KL Has Failed, Give Sarawak Health Autonomy, Say State Leaders

Dr Sim Kui Hian and Wan Junaidi Tuanku Jaafar blame Putrajaya for Sarawak’s irregular and inaccessible health coverage and treatment.

KUALA LUMPUR, Jan 8 — The inaccessibility and poor state of public health care in Sarawak shows why health must be decentralised there, say two state leaders.

State Local Government and Housing Minister Dr Sim Kui Hian, whose purview includes health, and Parti Pesaka Bumiputera Bersatu (PBB) supreme council member Wan Junaidi Tuanku Jaafar, both blamed the federal government for the current state of health care access, services, and treatment in the East Malaysian state.

“Although health is a federal matter, KL has failed us in so many areas, as the standard national norm simply can’t apply to Sarawak,” Dr Sim, who is also Sarawak United People’s Party (SUPP) president, told CodeBlue.

“The Sarawak state government has been negotiating for the federal government to return health autonomy to Sarawak,” he added. “(Gaining autonomy over) rural health is only one of them (one health-related demand).”

The two Sarawak leaders were responding to recent articles by CodeBlue from Kuching on health care in rural Sarawak, which has no access 29 out of 30 days in a month, why rural Sarawakians do not want to go for follow-up medical visits and treatment, and the dire state of cancer coverage in Sarawak.

Dr Sim and Wan Junaidi, whose parties are part of the ruling state coalition Gabungan Parti Sarawak (GPS), complained about long-standing problems with health care and infrastructure in Sarawak, even though SUPP and PBB were previously part of Barisan Nasional (BN) that held federal power for six decades until they lost the 2018 general election to Pakatan Harapan (PH).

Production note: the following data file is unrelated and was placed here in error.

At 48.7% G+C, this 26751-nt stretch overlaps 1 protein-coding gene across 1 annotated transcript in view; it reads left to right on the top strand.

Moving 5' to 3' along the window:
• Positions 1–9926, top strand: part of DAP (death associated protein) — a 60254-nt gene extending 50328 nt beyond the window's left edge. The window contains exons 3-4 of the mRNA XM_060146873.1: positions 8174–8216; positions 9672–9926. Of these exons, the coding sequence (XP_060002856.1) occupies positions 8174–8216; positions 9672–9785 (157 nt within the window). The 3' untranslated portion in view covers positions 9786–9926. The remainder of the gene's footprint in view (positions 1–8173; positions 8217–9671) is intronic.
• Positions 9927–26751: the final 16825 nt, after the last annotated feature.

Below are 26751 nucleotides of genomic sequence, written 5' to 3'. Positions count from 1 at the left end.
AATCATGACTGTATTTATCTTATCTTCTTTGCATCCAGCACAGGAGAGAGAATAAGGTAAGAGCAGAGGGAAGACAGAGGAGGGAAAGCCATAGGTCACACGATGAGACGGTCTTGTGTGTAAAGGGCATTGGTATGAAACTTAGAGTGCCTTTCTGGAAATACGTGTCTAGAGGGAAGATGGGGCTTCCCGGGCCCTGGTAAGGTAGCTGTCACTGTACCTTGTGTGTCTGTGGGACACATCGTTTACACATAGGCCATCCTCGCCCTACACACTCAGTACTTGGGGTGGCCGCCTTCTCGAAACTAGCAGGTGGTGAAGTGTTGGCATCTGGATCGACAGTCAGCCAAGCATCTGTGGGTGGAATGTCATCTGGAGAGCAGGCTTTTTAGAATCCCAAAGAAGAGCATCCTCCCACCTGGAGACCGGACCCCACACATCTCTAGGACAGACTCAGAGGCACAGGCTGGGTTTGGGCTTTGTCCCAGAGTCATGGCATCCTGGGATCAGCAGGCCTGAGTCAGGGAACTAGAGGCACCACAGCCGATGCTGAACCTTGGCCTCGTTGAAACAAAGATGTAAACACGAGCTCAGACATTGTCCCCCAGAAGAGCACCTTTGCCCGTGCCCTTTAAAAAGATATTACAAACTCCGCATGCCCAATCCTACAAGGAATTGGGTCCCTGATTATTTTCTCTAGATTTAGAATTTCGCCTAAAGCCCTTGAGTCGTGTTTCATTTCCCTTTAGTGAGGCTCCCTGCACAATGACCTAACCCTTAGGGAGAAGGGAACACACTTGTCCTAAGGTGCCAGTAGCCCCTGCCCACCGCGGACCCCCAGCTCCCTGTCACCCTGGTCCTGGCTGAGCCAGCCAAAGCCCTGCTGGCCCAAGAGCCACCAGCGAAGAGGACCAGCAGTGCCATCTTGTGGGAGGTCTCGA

Sarawak Chief Minister Abang Johari Openg reportedly said Monday that he was not rushing to call for state elections, as they are only due in September 2021.

Bandar Kuching MP Dr Kelvin Yii recently said the Cabinet special committee to review the implementation of the Malaysia Agreement 1963 (MA63) has already agreed to devolve certain federal powers, including relating to health, to the state.

Parti Pesaka Bumiputera Bersatu (PBB) supreme council member Wan Junaidi Tuanku Jaafar, who is also former natural resources and environment minister. Picture from fb.com/dswanjunaidi.

Wan Junaidi said providing adequate health care in rural Sarawak, in particular, continues to be challenging for the state government because of issues involving infrastructure and communication, noting that the population in the state is largely scattered, with about 45 per cent of them living in longhouses, villages, and settlements.

He added that the situation has been made worse by federal projects in the states being “abandoned”, which would see the state having no choice but to get involved to ensure they carry on. Building and maintenance of main roads and bridges are under federal purview, while those in towns are under the state’s purview.

“Sarawak has, over the last 50 years, relied so much on the capacity, capability and foresight of the federal government,” the Santubong MP said.